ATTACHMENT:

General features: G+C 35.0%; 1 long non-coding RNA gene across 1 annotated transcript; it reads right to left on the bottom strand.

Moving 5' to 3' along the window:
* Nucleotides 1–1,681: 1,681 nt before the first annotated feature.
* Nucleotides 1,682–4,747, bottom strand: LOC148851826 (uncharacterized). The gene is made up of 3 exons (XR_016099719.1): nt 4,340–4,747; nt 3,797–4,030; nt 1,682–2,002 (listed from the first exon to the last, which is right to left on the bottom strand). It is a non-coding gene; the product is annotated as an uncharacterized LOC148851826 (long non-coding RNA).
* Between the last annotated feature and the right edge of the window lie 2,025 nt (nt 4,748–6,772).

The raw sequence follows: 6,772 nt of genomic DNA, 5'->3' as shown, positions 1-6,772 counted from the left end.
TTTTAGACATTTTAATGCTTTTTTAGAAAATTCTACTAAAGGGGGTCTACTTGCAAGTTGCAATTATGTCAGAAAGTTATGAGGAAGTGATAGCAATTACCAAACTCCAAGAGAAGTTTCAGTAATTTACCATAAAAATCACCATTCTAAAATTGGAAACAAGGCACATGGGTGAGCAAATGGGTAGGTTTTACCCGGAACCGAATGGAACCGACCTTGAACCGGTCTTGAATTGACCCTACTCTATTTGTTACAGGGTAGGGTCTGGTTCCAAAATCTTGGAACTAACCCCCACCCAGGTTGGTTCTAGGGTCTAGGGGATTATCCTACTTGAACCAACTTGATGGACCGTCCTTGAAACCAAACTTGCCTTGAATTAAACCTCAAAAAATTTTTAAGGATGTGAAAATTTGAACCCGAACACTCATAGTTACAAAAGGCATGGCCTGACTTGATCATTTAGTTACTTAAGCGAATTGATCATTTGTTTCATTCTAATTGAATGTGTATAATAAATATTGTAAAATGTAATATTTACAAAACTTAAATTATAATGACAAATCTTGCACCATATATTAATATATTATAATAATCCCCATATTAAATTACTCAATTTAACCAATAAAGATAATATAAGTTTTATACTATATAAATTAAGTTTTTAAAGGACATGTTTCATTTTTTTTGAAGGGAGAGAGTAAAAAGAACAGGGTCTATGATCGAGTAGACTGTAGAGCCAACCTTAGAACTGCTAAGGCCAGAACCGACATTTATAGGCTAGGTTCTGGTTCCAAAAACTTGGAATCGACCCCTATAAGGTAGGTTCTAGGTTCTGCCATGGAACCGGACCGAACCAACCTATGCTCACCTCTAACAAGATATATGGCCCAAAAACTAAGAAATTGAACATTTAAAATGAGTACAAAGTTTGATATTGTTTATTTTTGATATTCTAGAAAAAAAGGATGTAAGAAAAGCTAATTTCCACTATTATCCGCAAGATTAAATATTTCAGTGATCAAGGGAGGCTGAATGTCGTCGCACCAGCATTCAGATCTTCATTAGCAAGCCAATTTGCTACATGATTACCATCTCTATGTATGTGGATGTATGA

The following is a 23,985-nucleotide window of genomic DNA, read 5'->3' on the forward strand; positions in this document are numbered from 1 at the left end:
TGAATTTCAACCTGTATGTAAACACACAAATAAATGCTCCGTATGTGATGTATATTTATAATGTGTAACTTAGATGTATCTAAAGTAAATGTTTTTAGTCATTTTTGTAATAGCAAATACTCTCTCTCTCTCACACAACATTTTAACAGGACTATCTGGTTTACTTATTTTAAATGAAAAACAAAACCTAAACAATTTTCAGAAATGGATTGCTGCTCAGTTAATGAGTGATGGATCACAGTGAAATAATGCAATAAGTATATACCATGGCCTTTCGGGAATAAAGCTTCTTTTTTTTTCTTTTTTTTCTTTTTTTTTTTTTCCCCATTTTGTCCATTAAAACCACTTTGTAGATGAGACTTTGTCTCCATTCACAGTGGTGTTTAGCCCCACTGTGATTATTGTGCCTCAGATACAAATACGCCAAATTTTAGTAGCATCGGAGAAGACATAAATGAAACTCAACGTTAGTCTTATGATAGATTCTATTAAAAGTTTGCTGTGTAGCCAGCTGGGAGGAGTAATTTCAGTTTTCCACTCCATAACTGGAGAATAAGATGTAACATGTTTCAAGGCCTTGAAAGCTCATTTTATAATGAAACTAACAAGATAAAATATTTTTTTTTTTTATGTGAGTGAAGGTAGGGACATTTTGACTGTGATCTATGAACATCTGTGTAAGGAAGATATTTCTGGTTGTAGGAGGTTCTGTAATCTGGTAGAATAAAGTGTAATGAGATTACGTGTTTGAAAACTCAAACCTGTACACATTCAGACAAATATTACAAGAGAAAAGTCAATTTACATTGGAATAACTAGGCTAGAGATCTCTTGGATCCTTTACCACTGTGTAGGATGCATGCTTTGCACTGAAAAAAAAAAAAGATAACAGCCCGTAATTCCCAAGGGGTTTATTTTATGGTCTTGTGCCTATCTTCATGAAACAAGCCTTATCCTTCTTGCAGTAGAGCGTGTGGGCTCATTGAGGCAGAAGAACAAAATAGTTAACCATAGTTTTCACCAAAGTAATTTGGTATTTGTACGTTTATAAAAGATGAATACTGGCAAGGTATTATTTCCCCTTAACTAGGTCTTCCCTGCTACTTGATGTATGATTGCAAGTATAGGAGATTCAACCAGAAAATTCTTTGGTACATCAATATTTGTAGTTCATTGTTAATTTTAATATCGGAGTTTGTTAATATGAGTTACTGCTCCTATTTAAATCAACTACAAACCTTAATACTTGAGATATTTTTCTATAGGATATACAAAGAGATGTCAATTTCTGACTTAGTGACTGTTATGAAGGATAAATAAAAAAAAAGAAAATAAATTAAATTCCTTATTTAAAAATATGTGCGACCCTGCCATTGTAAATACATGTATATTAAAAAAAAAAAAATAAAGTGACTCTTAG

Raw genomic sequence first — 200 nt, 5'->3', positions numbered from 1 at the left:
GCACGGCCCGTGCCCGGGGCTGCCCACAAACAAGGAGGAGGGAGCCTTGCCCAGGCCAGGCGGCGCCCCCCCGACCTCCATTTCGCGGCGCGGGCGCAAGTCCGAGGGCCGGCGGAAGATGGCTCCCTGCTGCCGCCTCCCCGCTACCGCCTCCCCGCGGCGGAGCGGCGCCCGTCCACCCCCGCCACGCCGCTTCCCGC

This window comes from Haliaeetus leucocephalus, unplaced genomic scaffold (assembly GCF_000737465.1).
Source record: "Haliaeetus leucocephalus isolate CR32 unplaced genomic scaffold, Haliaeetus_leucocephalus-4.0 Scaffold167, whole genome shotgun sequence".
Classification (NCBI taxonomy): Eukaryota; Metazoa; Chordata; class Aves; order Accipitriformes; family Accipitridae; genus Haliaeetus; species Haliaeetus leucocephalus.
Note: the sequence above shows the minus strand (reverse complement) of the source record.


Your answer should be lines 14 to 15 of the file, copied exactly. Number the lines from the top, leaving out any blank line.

Classification (NCBI taxonomy): Eukaryota; Metazoa; Chordata; class Aves; order Accipitriformes; family Accipitridae; genus Haliaeetus; species Haliaeetus leucocephalus.
Note: the sequence above shows the minus strand (reverse complement) of the source record.